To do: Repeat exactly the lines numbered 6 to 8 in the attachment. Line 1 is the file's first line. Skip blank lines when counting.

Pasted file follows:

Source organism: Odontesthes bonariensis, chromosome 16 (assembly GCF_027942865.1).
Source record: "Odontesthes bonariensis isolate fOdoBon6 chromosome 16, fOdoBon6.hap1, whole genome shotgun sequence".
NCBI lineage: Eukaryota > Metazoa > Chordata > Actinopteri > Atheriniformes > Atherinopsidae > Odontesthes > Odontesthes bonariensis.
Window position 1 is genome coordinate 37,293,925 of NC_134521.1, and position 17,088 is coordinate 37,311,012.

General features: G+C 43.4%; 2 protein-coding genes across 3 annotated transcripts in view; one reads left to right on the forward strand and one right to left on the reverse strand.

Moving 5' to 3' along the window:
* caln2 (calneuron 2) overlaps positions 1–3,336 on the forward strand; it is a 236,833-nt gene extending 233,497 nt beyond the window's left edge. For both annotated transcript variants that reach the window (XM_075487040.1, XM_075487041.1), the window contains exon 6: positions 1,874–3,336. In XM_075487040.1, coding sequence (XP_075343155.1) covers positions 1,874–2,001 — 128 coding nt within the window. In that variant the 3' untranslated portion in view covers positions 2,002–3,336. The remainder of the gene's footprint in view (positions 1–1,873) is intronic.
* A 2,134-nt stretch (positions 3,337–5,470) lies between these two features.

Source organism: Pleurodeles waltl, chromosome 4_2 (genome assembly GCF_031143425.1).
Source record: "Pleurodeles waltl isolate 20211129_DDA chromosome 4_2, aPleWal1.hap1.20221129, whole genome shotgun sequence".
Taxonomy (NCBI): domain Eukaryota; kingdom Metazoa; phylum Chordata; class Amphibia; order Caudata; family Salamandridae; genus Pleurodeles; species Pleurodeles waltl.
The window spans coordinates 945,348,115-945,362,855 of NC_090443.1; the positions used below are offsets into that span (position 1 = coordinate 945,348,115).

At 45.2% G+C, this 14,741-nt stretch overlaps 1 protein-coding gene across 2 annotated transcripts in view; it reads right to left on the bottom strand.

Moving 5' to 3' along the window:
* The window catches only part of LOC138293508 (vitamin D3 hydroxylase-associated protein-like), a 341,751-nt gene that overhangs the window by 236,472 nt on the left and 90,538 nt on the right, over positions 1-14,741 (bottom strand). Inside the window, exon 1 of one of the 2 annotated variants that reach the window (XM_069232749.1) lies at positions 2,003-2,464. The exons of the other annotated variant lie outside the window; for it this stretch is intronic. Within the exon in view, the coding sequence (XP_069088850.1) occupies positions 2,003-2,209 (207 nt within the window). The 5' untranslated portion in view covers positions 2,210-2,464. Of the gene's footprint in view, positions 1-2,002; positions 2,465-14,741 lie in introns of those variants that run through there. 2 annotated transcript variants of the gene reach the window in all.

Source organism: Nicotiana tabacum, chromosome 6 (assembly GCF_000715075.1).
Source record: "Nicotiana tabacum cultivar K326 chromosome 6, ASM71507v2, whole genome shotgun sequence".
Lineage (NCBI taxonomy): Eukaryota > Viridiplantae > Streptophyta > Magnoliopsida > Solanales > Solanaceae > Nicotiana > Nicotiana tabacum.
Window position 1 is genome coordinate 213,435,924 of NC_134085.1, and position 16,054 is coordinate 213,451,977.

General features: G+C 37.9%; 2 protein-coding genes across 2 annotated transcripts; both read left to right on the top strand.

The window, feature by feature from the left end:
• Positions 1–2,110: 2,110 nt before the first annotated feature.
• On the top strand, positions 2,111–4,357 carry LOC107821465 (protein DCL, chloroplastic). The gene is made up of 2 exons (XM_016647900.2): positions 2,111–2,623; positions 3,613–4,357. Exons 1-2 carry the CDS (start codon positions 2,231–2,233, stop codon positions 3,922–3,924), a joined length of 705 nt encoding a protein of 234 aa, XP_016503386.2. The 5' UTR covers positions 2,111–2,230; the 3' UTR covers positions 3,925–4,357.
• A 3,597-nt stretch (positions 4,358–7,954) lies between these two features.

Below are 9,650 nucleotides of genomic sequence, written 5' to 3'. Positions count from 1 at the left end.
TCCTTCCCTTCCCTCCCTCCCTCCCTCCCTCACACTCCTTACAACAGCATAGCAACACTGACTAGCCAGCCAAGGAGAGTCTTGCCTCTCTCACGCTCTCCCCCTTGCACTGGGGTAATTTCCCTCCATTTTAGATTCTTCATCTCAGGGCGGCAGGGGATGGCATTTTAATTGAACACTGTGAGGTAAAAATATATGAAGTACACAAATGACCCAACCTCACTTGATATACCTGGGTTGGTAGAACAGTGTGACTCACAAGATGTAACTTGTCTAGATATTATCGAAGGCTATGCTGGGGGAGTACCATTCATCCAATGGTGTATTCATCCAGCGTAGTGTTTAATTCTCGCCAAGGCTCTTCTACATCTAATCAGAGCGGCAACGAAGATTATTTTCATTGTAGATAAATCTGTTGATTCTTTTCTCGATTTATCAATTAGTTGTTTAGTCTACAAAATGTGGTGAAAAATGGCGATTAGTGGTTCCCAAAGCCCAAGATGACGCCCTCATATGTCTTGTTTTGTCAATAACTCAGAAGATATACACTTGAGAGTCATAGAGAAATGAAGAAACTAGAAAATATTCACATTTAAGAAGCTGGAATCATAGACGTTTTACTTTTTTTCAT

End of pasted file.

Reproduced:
Moving 5' to 3' along the window:
* caln2 (calneuron 2) overlaps positions 1–3,336 on the forward strand; it is a 236,833-nt gene extending 233,497 nt beyond the window's left edge. For both annotated transcript variants that reach the window (XM_075487040.1, XM_075487041.1), the window contains exon 6: positions 1,874–3,336. In XM_075487040.1, coding sequence (XP_075343155.1) covers positions 1,874–2,001 — 128 coding nt within the window. In that variant the 3' untranslated portion in view covers positions 2,002–3,336. The remainder of the gene's footprint in view (positions 1–1,873) is intronic.
* A 2,134-nt stretch (positions 3,337–5,470) lies between these two features.